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Court of Criminal Appeals of Texas.

Gwin H. LONG, Appellant v. The STATE of Texas.

No. PD-1888-04.

Decided: October 04, 2006

Mark W. Hall, Chandler, for appellant. Harry E. White, Asst. County Atty., Matthew Paul, State's Attorney, Austin, for state.


 We reversed this case and remanded it to the Court of Appeals for it to conduct a harm analysis.1  In response, in a two-page opinion, the Court held that the error was non-constitutional and harmful.2  Since the error was a Fourth Amendment violation (constitutional error), and since the harm analysis is inadequate, we remand the case to the Court for further analysis.

Since the error was constitutional, the Court of Appeals should have used the harm standard set forth in Texas Rules of Appellate Procedure 44.2(a).   It is a stricter standard than that employed by the Court.   And if this were the only error the Court made in its analysis, the result would remain the same, and there would be no need to remand.   If the error was harmful under the less rigid 44.2(b) standard, then it would also be harmful under 44.2(a).

 But there is a more troublesome issue.   In its brief analysis, the Court stated that “[c]onsideration of the inadmissible evidence was necessary for conviction on some of the counts and helpful to convict on the remaining counts.   Therefore, the error in admitting the evidence seized from the red caboose had a substantial and injurious effect or influence in determining the jury's verdict.” 3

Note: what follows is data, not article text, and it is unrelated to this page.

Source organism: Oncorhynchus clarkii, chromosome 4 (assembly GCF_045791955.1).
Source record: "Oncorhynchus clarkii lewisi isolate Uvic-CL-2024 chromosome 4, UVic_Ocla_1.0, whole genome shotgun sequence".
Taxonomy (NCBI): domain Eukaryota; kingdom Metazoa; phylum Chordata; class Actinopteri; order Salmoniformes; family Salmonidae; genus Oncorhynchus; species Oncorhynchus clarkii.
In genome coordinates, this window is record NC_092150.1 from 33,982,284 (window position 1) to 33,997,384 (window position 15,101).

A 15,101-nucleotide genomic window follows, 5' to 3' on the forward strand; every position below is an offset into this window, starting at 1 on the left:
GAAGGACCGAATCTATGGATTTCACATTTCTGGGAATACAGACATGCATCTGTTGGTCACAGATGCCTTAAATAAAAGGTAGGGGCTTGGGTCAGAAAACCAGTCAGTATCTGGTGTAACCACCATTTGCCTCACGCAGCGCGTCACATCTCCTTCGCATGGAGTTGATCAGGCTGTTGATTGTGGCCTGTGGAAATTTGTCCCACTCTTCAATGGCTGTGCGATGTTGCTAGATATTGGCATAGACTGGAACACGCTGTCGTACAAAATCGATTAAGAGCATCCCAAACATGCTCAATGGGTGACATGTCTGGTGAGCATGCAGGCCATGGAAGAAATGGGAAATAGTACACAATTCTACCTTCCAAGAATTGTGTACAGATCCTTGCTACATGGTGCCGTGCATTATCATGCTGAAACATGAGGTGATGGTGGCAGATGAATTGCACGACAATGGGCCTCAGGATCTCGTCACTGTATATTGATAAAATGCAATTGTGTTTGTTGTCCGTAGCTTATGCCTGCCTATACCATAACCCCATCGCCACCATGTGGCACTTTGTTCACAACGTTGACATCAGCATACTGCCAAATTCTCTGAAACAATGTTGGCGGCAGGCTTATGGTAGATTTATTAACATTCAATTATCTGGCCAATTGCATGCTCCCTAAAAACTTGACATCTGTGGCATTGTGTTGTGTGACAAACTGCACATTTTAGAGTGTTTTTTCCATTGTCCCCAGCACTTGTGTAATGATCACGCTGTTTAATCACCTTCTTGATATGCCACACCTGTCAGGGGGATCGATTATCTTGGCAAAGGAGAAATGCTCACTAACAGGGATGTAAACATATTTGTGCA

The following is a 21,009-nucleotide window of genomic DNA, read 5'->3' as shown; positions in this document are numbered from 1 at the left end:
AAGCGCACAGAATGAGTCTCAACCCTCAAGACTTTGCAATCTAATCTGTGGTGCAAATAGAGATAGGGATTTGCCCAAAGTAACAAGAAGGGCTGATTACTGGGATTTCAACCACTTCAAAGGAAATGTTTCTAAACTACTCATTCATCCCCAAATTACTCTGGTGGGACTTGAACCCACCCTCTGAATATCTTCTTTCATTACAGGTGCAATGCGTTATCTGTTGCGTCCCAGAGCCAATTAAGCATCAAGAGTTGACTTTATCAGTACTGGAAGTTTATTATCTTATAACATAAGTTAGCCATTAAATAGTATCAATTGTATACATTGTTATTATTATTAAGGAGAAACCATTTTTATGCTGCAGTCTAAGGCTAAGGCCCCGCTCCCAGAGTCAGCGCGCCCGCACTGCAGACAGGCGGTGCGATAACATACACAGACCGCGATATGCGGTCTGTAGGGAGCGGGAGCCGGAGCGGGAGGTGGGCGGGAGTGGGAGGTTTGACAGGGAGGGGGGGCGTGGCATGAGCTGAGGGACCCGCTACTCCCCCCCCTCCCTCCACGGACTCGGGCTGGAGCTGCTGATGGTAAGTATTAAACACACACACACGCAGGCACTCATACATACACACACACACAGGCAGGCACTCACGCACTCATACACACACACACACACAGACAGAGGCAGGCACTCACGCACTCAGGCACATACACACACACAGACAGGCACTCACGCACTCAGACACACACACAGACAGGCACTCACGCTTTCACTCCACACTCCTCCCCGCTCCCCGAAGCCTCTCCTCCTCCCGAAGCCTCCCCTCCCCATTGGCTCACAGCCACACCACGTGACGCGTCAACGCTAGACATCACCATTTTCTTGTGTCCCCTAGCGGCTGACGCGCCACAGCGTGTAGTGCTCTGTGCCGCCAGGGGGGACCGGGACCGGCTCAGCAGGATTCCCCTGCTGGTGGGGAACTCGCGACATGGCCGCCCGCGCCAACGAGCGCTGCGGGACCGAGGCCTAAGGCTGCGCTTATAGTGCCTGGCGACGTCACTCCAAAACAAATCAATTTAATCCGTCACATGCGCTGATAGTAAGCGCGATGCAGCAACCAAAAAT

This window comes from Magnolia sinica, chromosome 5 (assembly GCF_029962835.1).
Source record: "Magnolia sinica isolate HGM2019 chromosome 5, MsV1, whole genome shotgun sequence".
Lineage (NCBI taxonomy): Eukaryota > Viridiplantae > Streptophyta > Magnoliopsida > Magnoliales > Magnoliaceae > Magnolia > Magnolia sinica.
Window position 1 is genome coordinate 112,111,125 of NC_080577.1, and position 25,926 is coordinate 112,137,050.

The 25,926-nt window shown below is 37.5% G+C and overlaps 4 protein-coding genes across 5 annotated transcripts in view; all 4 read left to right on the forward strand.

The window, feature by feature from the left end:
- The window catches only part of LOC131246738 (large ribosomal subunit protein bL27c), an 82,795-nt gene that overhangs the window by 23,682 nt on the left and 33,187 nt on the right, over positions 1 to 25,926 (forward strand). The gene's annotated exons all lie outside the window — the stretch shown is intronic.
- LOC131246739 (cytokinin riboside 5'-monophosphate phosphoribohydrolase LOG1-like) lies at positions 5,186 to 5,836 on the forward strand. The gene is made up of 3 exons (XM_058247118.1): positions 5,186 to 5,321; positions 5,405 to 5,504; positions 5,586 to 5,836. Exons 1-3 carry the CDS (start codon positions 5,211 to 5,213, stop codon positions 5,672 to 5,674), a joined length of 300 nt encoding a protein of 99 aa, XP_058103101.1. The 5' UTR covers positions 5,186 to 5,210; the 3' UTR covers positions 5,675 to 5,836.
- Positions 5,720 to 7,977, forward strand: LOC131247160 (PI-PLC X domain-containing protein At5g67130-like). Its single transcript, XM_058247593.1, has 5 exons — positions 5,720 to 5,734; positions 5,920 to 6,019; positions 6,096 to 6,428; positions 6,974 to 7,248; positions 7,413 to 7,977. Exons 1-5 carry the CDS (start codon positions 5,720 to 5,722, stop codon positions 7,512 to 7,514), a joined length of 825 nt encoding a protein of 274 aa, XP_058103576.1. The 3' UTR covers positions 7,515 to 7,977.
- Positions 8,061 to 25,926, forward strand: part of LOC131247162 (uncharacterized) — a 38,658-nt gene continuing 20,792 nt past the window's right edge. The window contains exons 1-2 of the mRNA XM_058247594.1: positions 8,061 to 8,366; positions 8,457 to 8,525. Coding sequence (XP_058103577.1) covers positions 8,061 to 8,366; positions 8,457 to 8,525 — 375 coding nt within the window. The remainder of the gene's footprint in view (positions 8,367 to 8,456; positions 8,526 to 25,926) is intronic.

In conducting a harm analysis, the court of appeals must hand down an opinion that although brief, “addresses every issue raised and necessary to final disposition of the appeal.” 4  It may not conclude that constitutional error is harmless unless it “determines beyond a reasonable doubt that the error did not contribute to the conviction or punishment.” 5

Here, the Court of Appeals made no mention of the remaining, legally obtained evidence or whether that evidence was sufficient to sustain the conviction absent the illegally obtained evidence.6  It did not consider the evidence as it related to each individual count and whether or not the illegally obtained evidence was cumulative or no more incriminating than that which was legally obtained.

The judgment of the Court of Appeals is therefore reversed, and the case is remanded for the Court to conduct an analysis consistent with the dictates of this opinion.


1.   Long v. State, 132 S.W.3d 443 (Tex.Crim.App.2004).

2.   Long v. State, 12-02-00030-CR, 2004 WL 2158024, 2004 Tex.App. LEXIS 8487 (Tex.App.-Tyler 2004).

3.   Id. at *1, 2004 Tex.App. LEXIS 8487, at *3-4.

4.   Tex.R.App. P. 47.1.

5.   Tex.R.App. P. 44.2(a).

6.   See Jones v. State, 119 S.W.3d 766, 777 (Tex.Crim.App.2003) ( “The reviewing court should ‘calculate, as nearly as possible, the probable impact of the error on the jury in light of the other evidence.’ ”) (quoting McCarthy v. State, 65 S.W.3d 47, 55 (Tex.Crim.App.2001)).

KEASLER, J., delivered the opinion of the Court in which KELLER, P.J., MEYERS, WOMACK, JOHNSON, and HERVEY, JJ., joined.

PRICE, HOLCOMB, and COCHRAN, JJ., concurred without opinion.

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